6. Create an experience
Since millennials value experiences over the things, it follows that to sell things to millennials, retailers need to tap into experience. In 2015 more than 3 out of 4 millennials said they would rather spend money on an experience than accruing more things. With that said, even the most frugal shopper will make a purchase as a reminder of a one-of-a-kind in store experience.
7. Be Disruptive
You can only create foot traffic in a market of breakneck retail evolution by adopting a business model that’s as disruptive as the market itself. Fashion trucks and pop-up shops generate enthusiasm due to their transient nature. The “get it before it’s gone” mentality generates the excitement that most customers find lacking in traditional department stores. Social media marketing is huge for mobile retail, so customers know where to find you and a bit about your offerings. And if you think big companies can’t pull off a disruptive retail model, check out what Zappos is doing with their “Friends With Benefits” roadshow.
8. Build a community
Most retailers cater to consumers with a shared interest, whether you are a home goods store with customers who love to cook, or you sell apparel to Instagram-obsessed teens, there’s an opportunity to bring your customers together over a shared interest. By offering your customers relaxing social spaces and online forums to voice share their experiences, you can create a community in which a love for your brand is the unifying thread.
9. Teach your customers
Shared interest can also be utilized to create foot traffic by offering your customers classes or seminars on topics related to your products. For instance, outdoor retailer REI is famous for the hiking and camping events they facilitate for their customers. Once you realize what lifestyle you’re selling with your inventory, you’ll have a better understanding of what type of education you can offer customers to get them in the door.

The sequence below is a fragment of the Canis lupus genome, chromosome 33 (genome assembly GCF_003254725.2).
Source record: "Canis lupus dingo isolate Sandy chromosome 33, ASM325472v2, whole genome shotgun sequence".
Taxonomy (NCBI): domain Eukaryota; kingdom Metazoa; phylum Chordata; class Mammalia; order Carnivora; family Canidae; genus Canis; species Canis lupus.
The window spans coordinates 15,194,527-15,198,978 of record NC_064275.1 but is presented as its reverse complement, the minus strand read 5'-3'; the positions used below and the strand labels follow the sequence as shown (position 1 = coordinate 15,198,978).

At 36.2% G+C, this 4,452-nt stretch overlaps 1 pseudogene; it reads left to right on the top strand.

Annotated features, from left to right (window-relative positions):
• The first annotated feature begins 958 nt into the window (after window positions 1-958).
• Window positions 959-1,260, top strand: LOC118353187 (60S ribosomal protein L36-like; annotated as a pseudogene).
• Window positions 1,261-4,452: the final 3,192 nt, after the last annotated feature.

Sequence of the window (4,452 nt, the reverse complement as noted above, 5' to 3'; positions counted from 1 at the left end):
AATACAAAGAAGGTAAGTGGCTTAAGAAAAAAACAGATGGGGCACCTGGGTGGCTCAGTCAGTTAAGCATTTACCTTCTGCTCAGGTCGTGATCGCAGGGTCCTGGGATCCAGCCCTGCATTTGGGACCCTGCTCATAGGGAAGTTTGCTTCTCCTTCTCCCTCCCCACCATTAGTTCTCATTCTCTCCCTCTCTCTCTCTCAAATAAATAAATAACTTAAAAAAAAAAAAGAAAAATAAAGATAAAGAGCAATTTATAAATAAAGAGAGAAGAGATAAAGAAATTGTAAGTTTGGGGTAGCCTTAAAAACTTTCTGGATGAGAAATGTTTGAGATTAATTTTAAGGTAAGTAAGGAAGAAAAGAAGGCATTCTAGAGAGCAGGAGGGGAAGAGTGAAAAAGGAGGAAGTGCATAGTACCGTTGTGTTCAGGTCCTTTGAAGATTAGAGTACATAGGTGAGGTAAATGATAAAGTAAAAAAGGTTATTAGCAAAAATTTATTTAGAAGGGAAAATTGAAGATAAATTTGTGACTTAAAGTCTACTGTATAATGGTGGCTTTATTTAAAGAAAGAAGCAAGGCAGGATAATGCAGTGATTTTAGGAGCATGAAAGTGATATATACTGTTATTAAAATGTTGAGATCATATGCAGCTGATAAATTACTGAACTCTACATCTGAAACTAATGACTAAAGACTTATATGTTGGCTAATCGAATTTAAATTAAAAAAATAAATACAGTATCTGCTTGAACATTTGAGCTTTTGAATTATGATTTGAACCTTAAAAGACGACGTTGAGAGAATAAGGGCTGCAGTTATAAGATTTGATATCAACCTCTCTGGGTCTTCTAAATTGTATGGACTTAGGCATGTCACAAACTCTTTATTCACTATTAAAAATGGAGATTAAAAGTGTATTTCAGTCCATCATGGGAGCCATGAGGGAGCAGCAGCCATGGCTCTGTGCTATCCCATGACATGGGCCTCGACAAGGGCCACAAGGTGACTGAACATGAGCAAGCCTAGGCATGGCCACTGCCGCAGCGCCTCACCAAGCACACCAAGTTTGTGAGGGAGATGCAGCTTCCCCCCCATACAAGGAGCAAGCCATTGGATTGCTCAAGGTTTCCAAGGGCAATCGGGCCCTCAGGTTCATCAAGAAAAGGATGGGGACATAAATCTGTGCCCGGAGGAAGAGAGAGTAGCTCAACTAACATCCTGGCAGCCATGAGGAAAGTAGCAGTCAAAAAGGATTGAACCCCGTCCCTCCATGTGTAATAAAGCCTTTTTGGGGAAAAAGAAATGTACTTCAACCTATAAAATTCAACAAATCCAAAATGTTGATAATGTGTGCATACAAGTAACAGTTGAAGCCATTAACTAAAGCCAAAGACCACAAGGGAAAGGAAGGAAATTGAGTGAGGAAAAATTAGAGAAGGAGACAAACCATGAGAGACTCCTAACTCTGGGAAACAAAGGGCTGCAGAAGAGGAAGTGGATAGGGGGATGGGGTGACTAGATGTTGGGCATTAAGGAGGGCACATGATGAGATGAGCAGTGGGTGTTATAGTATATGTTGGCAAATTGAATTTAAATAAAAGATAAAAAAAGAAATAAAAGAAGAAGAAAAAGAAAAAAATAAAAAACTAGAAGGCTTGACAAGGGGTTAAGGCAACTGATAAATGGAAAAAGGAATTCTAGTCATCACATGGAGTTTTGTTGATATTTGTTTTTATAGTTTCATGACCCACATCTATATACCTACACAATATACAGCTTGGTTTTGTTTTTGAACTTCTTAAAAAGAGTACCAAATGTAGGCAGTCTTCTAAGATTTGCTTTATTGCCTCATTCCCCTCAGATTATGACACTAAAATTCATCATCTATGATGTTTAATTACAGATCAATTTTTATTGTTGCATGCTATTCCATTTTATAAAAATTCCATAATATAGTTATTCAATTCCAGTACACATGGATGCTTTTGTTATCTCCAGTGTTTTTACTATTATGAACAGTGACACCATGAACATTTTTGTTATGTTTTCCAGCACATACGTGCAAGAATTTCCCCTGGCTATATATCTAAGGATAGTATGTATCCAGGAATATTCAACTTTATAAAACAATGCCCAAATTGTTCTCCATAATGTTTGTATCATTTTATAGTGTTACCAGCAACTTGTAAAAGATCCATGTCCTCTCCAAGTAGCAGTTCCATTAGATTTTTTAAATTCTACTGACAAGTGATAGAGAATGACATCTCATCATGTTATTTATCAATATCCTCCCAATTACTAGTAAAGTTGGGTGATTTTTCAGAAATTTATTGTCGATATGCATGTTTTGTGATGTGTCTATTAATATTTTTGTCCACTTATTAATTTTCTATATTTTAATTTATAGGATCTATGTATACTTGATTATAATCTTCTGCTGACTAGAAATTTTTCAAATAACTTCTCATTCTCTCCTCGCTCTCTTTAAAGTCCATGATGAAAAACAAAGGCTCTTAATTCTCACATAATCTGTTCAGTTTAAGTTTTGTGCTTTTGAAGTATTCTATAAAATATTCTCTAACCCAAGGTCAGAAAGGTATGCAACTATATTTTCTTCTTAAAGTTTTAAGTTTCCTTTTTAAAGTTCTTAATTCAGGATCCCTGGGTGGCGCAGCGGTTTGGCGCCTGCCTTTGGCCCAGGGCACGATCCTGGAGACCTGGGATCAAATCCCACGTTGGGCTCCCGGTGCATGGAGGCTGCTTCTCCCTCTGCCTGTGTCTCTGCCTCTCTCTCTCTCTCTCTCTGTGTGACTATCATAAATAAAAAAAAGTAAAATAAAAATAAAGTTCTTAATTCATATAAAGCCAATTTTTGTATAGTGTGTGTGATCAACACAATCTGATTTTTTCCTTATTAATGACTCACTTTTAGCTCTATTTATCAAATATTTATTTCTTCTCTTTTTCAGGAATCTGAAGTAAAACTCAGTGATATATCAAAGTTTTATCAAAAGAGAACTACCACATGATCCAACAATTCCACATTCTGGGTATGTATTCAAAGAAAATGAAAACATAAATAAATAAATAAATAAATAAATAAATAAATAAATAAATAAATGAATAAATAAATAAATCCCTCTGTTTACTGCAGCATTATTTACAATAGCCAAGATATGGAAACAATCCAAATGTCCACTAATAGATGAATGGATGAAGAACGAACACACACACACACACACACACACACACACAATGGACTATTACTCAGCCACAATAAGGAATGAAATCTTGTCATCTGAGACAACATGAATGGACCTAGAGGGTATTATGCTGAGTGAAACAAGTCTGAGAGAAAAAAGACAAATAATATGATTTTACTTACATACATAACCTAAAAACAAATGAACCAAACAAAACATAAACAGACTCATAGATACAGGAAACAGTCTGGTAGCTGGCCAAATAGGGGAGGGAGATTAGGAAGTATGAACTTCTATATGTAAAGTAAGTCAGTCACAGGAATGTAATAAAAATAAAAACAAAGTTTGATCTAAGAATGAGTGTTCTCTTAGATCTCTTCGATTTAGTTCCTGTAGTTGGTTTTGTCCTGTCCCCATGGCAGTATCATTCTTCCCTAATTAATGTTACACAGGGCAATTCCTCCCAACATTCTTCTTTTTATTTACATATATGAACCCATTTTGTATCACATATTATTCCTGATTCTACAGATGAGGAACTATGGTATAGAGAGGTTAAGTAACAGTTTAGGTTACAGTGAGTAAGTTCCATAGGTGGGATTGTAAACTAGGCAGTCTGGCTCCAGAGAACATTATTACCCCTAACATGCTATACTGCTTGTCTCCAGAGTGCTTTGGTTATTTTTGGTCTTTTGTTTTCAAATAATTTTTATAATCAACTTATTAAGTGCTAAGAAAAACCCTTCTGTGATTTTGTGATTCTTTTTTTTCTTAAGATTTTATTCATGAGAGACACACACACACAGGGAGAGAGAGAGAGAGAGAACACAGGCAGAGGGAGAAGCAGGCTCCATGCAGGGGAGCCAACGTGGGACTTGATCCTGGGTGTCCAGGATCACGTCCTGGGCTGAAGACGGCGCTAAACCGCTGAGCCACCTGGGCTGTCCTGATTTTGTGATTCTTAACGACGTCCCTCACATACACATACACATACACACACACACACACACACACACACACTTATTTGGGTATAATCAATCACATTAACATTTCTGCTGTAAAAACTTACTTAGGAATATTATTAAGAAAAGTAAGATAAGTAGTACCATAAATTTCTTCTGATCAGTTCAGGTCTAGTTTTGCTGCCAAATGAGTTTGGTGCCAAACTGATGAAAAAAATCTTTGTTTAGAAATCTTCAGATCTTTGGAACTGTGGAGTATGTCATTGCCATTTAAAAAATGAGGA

10. It comes down to people
Of course, the most thoughtful marketing initiatives don’t count for anything if your customers are greeted by a rude or poorly-trained staff. Know your employees’ strengths and weakness. If you aren’t able to spend much time at your store’s physical locations, invest in a staff augmentation platform like the insights you can get from Dor for hour by hour data that will help you make informed staffing decisions.
The US Census Bureau reported that ecommerce counted for only 8.3% of total retail sales in the fourth quarter of 2016. Since most purchases still take place in brick and mortar stores, it’s imperative that retailers cater promotions and marketing to individual customers to boost foot traffic and maximize marketing spend.
Jasmine Glasheen is a Freelance Writer and Retail Strategist. A panelist on RetailWire’s BrainTrust, Jasmine has been published on Retailwire, Independent Retailer, CART, and many others. She was formerly the editor of Off-Price Retailing magazine and has been quoted both in Forbes and in RetailDive. When she’s not at her keyboard, you’ll find her guzzling kombucha or dancing like a maniac. LinkedIn | Twitter